In Forbidden Secrets: Alien Town (Collector’s Edition), you will be assuming the role of Clarissa Andersen – an intelligent no-nonsense government agent who has been sent to investigate an unexplained phenomenon that took place in Fort Nightingale. The game culls ideas from cult favorites like The X-Files, Village of the Damned, and Stargate that it made me wonder whether the developers realized that such a combination might backfire and wind up feeling like an awful B-movie. It’s not that the game is awful, after all the technical execution and artwork is actually brilliant, but somehow the story winds up feeling just a bit too hokey.
FS:AT literally catapults you into Fort Nightingale after attempting a standard tutorial segment; the kind you would expect from any typical casual game having an adventure and hidden object theme. It seems that the city of Fort Nightingale is plagued with kids who have spooky glowing eyes plus there’s a whole lot of adults who have been caught up in some unexplainable stupor. Yes, you heard that right – “stupor”, as in mass induced catatonia. Imagine walking down the street to see adults frozen in bizarre postures; even though their eyes are open and their hearts are beating, they don’t respond to you at all. Spooky no doubt, but a little absurd in my book. If you can suspend your disbelief, you will also need to prepare yourself to meet some rather colorful characters who somehow remain unaffected. Plus, you will even discover a Stargate kind of device that will take you somewhere far from Earth.
To differentiate itself from the hundreds of other casual games out there. FS:AT has adopted three different styles of gameplay for the hidden object scenes. First, there’s the conventional 15 object list with a couple of these objects further hidden in containers that you can click on to search within. Second, is a 10 item list showing parts of objects; you must place these objects back into the scene where they belong. For example, if there was a baseball glove in your list, the obvious solution would be to place it next to a baseball bat. The final variation involves an interactive search list that features objects you can use in the scene. The search list in this case is constrained to only 4 items at a time which makes for a tight and fun hidden object gameplay experience.
The adventure experience in FS:AT has been simplified with a clickable map that will bring you instantly to places you have already unlocked. At least you won’t have to concern yourself with backtracking. The map even signals out to you locations where you have an action to perform, or where a Beyond object is hidden. These latter objects are one-off items you must collect as you are playing your quest, so if you move past a certain milestone you will not be able to go back to search for them. If you’re ever lost the Strategy Guide included in the Collector’s Edition is always at hand to help you out. You will have to manually flip through the pages to find what you need though.
FS:AT runs the typical range of mini-games and puzzles that require you to either think out of the box, test your memory powers, or challenges you to a game of agility and skill. With a handy supply of easy to hard mini-games and puzzles, you will find yourself constantly challenged along the way. Once again, if you’re ever stuck, you can always hit the Skip button and be on your way.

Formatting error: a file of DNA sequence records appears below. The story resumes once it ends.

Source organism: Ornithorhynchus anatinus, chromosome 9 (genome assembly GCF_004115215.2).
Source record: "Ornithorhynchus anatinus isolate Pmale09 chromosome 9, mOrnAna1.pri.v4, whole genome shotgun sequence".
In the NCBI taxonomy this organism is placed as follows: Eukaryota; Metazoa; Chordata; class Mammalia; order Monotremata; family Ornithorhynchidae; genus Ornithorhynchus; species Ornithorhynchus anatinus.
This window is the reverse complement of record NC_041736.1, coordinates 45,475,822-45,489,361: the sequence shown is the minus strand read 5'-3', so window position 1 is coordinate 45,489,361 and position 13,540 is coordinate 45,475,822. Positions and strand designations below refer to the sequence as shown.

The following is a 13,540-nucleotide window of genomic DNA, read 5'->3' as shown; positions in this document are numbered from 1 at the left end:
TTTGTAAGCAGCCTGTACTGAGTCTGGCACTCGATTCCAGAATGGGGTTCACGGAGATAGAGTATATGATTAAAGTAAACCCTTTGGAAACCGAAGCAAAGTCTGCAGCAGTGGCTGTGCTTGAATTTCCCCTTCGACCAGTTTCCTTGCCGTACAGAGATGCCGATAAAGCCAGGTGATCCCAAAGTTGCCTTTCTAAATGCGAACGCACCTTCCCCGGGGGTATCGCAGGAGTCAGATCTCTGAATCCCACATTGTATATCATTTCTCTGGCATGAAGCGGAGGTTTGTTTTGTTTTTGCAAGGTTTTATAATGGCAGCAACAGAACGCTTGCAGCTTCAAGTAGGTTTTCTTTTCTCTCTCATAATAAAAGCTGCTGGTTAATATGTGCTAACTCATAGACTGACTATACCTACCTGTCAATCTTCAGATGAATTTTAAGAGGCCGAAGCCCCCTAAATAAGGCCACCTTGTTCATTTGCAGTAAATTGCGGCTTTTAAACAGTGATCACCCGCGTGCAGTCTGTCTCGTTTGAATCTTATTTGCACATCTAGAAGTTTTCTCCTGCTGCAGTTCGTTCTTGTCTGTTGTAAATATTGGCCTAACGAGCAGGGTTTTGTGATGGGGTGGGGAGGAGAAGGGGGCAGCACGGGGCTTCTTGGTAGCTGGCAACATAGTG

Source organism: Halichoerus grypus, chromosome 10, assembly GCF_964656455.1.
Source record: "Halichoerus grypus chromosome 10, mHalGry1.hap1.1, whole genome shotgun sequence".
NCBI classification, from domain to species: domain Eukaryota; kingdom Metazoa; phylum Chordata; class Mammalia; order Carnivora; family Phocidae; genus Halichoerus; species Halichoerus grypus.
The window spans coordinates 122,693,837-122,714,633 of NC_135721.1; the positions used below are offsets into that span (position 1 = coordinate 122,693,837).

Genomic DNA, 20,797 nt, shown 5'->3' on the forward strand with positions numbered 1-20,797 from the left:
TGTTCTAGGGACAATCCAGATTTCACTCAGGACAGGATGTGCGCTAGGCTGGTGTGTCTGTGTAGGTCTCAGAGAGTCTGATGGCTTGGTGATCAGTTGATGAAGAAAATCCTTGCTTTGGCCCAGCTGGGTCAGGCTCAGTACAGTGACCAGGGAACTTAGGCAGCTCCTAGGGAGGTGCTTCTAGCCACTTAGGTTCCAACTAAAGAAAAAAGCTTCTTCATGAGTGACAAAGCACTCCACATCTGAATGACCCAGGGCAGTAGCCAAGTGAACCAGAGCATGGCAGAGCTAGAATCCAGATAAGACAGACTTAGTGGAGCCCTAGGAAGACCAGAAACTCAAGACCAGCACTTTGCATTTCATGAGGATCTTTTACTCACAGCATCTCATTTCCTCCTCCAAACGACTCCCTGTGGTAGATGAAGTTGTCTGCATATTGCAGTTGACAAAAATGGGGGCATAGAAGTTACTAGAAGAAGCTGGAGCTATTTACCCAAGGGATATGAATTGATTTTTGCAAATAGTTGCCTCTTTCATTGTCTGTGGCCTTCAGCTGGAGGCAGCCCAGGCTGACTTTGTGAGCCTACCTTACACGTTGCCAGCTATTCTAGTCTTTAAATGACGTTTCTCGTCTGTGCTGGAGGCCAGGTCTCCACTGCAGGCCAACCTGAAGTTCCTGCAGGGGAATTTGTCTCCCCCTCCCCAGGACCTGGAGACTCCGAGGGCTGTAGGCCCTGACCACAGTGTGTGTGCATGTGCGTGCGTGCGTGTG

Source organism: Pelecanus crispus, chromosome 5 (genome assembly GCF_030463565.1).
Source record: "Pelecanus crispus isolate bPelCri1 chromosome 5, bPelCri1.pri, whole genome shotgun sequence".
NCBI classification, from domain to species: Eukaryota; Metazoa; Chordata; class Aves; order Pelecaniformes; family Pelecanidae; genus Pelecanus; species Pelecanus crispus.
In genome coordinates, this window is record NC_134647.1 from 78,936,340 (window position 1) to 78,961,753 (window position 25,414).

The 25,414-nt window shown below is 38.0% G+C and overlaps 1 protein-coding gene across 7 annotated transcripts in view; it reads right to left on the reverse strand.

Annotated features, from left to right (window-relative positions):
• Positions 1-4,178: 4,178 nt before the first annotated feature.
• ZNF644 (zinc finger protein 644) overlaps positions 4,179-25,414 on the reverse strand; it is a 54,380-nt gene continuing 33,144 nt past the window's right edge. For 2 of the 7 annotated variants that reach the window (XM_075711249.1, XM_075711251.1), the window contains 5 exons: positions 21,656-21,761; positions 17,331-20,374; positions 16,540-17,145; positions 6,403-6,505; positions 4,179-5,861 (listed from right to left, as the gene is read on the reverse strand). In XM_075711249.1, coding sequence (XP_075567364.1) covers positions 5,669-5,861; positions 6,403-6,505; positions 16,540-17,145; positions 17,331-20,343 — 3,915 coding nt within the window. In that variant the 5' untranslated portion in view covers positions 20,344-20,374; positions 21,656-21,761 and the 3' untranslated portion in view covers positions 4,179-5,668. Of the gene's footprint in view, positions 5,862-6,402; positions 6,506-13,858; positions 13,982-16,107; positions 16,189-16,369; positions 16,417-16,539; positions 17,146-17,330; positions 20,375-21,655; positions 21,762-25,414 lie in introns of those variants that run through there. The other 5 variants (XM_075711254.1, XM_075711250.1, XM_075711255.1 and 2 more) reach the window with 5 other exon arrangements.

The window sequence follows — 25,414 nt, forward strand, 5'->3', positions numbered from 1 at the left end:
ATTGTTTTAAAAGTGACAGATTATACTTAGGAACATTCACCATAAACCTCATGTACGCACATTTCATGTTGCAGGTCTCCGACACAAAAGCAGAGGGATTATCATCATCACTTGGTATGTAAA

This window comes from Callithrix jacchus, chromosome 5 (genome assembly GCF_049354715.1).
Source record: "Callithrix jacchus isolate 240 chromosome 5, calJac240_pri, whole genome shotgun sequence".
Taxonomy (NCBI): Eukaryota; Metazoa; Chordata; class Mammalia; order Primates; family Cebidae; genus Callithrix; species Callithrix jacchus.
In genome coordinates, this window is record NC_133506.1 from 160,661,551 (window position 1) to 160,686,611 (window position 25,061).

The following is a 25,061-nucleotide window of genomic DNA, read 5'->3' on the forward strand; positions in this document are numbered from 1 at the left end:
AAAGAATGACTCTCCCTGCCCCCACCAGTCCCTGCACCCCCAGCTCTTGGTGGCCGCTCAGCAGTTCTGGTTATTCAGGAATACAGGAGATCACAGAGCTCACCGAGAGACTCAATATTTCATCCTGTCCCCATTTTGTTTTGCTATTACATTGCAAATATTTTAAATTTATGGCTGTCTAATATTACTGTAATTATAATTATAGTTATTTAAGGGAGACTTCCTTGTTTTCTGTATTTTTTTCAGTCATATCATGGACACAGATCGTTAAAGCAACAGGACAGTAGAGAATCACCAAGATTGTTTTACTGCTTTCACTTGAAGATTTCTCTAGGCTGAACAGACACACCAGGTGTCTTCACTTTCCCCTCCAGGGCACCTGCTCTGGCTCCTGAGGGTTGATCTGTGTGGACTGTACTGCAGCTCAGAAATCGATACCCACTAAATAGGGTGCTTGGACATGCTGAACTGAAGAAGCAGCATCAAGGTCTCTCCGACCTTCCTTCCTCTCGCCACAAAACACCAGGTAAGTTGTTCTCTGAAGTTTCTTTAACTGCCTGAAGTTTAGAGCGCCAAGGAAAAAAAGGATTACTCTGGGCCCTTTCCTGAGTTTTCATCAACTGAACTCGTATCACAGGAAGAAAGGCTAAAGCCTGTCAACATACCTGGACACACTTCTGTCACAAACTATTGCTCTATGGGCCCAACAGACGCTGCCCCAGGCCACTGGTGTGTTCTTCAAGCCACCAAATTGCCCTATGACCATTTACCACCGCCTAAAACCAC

A sense of general uneasiness constantly encroaches on the player and about one third through the game, a truly creepy moment manifests itself when you finally meet one of the kids from the orphanage. You will also meet other characters, like a Korean vet who’s living out a simple hillbilly life as a farmer, and some others whom I will leave you to discover for yourself. The conclusion to FS:AT was quite satisfying and not totally unexpected for people who adore the science fiction genre. Others will probably groan in dismay at all the clichéd plot devices thrown their way.
The Bonus Chapter you unlock in the Collector’s Edition tells about how the kids from the main story winded up in the orphanage. You won’t get to play as Clarissa a second time, instead you are some government guy who’s sent to investigate the loss of a rather dangerous military asset. Surprisingly, the developers have decided to liven the game by injecting a healthy dose of Red Indian culture into this part of the game, which I feel adds to the overall flakiness of the entire plot. At least the Bonus Chapter turned out to be quite a lengthy one.
The audio design for FS:AT is pretty well done with the mood music doing an admirable job of spooking you when it needs to. The voice acting you hear in the handful of cutscenes is in the most part alright, although I felt that Mr. Hillbilly-Korean-Vet and Mr. Exorcist-Wannabe probably steal the entire show with their B-movie lines.
So, would I recommend Forbidden Secrets: Alien Town (Collector’s Edition). Well, yes. Despite the outrageous story and plot holes that can put a B-movie to shame, I must confess that the game is rather fun. Moreover, all the object artwork and location eye candy you see in the town of Fort Nightingale is lovingly done with the high quality you would come to expect from an Alawar game.